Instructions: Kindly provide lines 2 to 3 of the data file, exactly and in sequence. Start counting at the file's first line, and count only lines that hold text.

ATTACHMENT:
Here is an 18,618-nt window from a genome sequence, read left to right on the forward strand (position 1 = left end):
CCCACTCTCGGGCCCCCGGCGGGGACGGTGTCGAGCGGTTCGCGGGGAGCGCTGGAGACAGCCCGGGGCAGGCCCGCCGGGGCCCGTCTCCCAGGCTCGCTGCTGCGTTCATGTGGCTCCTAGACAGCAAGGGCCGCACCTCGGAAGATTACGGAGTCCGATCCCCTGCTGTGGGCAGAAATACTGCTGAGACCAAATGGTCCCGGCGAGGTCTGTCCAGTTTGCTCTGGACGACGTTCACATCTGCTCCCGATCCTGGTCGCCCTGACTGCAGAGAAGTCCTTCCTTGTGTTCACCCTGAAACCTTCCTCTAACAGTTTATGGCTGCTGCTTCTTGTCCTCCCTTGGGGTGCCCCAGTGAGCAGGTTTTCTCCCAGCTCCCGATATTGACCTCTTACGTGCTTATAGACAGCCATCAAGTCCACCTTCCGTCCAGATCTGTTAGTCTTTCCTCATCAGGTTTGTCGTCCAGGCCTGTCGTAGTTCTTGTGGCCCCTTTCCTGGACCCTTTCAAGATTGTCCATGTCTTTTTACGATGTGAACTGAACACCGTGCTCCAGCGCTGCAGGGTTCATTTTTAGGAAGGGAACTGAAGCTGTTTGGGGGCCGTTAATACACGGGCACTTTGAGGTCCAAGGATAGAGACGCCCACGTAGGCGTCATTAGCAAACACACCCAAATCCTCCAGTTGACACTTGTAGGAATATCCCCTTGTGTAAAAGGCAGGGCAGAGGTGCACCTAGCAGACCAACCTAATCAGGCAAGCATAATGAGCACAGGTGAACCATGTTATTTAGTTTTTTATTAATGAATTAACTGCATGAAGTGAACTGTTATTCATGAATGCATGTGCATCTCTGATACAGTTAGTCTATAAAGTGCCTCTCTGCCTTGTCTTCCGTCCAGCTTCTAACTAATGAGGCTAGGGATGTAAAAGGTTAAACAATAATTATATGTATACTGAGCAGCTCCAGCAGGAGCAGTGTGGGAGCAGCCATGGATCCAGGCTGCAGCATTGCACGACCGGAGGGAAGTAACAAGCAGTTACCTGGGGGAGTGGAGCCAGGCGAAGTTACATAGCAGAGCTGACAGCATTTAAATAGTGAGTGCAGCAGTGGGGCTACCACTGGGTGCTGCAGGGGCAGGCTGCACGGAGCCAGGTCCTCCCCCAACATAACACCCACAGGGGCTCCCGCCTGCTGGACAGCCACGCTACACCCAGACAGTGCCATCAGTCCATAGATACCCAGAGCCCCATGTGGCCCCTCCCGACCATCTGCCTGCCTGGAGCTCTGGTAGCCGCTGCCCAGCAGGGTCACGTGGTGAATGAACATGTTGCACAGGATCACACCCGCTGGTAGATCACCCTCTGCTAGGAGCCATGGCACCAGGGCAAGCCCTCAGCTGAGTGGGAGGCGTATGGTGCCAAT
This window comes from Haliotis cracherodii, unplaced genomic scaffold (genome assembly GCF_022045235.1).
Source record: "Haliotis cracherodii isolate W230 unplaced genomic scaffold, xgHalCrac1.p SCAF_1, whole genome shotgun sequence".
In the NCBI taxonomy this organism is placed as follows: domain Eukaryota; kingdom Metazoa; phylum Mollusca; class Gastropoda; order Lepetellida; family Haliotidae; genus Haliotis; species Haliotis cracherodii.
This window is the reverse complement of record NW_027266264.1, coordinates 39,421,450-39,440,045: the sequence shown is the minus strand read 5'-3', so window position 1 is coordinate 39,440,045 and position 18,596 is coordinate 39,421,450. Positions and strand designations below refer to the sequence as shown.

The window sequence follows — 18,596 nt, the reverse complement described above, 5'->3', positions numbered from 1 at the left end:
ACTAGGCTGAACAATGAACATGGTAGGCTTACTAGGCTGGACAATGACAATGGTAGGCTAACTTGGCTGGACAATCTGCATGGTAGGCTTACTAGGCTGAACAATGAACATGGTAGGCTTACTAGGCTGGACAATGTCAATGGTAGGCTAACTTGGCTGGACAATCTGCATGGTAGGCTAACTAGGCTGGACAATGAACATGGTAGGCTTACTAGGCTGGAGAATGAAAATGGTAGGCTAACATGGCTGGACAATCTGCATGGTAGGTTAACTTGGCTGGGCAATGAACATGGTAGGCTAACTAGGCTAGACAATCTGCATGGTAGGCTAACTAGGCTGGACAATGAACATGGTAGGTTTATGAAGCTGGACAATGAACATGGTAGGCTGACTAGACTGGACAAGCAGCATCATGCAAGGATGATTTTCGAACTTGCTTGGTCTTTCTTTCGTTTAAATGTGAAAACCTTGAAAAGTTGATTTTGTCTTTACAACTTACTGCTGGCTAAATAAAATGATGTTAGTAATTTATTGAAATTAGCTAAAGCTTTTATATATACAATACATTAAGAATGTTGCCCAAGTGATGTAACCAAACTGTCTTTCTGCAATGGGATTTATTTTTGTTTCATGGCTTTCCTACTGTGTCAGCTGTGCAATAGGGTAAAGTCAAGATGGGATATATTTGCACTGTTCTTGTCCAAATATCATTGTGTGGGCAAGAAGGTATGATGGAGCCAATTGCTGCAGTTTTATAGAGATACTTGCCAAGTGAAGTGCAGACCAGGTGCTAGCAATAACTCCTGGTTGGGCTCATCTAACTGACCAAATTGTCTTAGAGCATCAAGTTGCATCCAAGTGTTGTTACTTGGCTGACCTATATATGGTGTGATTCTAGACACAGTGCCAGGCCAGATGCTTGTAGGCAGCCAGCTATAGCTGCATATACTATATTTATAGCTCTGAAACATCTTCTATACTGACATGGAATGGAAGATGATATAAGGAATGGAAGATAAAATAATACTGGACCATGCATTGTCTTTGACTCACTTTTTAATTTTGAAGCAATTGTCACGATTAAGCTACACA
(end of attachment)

CCCACTCTCGGGCCCCCGGCGGGGACGGTGTCGAGCGGTTCGCGGGGAGCGCTGGAGACAGCCCGGGGCAGGCCCGCCGGGGCCCGTCTCCCAGGCTCGCTGCTGCGTTCATGTGGCTCCTAGACAGCAAGGGCCGCACCTCGGAAGATTACGGAGTCCGATCCCCTGCTGTGGGCAGAAATACTGCTGAGACCAAATGGTCCCGGCGAGGTCTGTCCAGTTTGCTCTGGACGACGTTCACATCTGCTCCCGATCCTGGTCGCCCTGACTGCAGAGAAGTCCTTCCTTGTGTTCACCCTGAAACCTTCCTCTAACAGTTTATGGCTGCTGCTTCTTGTCCTCCCTTGGGGTGCCCCAGTGAGCAGGTTTTCTCCCAGCTCCCGATATTGACCTCTTACGTGCTTATAGACAGCCATCAAGTCCACCTTCCGTCCAGATCTGTTAGTCTTTCCTCATCAGGTTTGTCGTCCAGGCCTGTCGTAGTTCTTGTGGCCCCTTTCCTGGACCCTTTCAAGATTGTCCATGTCTTTTTACGATGTGAACTGAACACCGTGCTCCAGCGCTGCAGGGTTCATTTTTAGGAAGGGAACTGAAGCTGTTTGGGGGCCGTTAATACACGGGCACTTTGAGGTCCAAGGATAGAGACGCCCACGTAGGCGTCATTAGCAAACACACCCAAATCCTCCAGTTGACACTTGTAGGAATATCCCCTTGTGTAAAAGGCAGGGCAGAGGTGCACCTAGCAGACCAACCTAATCAGGCAAGCATAATGAGCACAGGTGAACCATGTTATTTAGTTTTTTATTAATGAATTAACTGCATGAAGTGAACTGTTATTCATGAATGCATGTGCATCTCTGATACAGTTAGTCTATAAAGTGCCTCTCTGCCTTGTCTTCCGTCCAGCTTCTAACTAATGAGGCTAGGGATGTAAAAGGTTAAACAATAATTATATGTATACTGAGCAGCTCCAGCAGGAGCAGTGTGGGAGCAGCCATGGATCCAGGCTGCAGCATTGCACGACCGGAGGGAAGTAACAAGCAGTTACCTGGGGGAGTGGAGCCAGGCGAAGTTACATAGCAGAGCTGACAGCATTTAAATAGTGAGTGCAGCAGTGGGGCTACCACTGGGTGCTGCAGGGGCAGGCTGCACGGAGCCAGGTCCTCCCCCAACATAACACCCACAGGGGCTCCCGCCTGCTGGACAGCCACGCTACACCCAGACAGTGCCATCAGTCCATAGATACCCAGAGCCCCATGTGGCCCCTCCCGACCATCTGCCTGCCTGGAGCTCTGGTAGCCGCTGCCCAGCAGGGTCACGTGGTGAATGAACATGTTGCACAGGATCACACCCGCTGGTAGATCACCCTCTGCTAGGAGCCATGGCACCAGGGCAAGCCCTCAGCTGAGTGGGAGGCGTATGGTGCCAAT
This window comes from Haliotis cracherodii, unplaced genomic scaffold (genome assembly GCF_022045235.1).